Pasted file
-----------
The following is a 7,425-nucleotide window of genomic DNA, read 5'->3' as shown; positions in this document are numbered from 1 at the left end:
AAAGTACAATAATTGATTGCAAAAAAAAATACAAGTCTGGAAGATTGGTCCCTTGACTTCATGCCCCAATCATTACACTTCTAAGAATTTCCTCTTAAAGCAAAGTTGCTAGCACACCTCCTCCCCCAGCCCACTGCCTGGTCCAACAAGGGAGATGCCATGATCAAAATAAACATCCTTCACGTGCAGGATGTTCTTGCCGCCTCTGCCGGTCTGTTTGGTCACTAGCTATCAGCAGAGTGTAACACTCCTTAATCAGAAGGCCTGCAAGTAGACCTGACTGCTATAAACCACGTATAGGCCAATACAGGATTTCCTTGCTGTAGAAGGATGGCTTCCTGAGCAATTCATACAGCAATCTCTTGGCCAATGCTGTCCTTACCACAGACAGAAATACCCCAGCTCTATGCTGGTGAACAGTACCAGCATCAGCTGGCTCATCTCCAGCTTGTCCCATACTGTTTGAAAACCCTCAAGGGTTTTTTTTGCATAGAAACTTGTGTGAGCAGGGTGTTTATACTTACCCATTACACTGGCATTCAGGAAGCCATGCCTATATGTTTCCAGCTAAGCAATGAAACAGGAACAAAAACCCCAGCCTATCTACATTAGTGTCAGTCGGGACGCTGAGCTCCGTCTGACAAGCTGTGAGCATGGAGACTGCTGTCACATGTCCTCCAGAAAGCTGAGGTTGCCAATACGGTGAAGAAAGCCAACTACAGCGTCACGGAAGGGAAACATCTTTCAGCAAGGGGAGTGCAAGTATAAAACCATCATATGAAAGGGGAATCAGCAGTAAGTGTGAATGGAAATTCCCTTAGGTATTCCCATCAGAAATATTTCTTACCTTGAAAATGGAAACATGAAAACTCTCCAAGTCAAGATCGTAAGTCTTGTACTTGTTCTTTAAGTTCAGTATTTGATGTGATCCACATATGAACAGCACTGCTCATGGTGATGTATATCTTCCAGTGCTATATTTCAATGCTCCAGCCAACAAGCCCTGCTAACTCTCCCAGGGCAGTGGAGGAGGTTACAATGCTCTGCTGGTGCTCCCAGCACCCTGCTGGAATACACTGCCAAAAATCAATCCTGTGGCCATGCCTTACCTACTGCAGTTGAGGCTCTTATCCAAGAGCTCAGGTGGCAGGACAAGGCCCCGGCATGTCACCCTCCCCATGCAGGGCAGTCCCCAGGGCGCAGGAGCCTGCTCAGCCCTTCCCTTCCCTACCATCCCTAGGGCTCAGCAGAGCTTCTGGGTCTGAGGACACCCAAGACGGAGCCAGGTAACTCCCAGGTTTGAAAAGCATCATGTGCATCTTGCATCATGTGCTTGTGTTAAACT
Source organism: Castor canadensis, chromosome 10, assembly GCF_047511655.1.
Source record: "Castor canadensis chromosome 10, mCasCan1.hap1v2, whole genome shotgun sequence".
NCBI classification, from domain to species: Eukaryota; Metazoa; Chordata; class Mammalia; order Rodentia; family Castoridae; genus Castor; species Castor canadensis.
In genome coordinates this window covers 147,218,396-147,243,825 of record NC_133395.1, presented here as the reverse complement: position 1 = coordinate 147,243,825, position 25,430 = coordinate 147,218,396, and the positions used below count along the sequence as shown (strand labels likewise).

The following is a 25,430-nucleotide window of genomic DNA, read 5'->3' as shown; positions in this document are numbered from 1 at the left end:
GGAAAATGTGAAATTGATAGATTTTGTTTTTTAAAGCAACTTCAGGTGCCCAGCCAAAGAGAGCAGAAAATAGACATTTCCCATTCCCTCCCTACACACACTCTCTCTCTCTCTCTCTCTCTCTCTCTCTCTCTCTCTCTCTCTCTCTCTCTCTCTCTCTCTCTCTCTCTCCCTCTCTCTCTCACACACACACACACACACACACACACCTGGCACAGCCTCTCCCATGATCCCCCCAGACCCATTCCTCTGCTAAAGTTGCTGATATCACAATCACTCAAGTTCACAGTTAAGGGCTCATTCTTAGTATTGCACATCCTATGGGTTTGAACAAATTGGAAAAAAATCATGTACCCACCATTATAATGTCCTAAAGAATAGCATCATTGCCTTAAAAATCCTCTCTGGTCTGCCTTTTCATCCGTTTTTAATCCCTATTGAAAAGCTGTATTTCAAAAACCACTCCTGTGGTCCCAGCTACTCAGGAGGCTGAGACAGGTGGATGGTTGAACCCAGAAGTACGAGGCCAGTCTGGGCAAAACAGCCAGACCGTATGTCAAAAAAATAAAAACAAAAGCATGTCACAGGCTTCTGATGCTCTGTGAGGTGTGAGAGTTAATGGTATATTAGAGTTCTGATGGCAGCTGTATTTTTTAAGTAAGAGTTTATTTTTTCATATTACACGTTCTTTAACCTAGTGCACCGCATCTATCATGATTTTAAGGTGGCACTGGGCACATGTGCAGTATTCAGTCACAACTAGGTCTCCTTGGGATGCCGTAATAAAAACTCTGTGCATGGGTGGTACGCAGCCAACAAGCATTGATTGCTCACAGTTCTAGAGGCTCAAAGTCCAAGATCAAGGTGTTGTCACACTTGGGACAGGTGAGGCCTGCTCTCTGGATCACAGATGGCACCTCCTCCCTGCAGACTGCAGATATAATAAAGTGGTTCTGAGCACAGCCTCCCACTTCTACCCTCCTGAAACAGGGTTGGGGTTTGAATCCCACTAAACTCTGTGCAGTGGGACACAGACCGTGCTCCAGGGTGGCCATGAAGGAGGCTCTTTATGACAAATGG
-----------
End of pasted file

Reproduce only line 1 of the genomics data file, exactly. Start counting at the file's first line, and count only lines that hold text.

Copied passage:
The following is a 7,425-nucleotide window of genomic DNA, read 5'->3' as shown; positions in this document are numbered from 1 at the left end: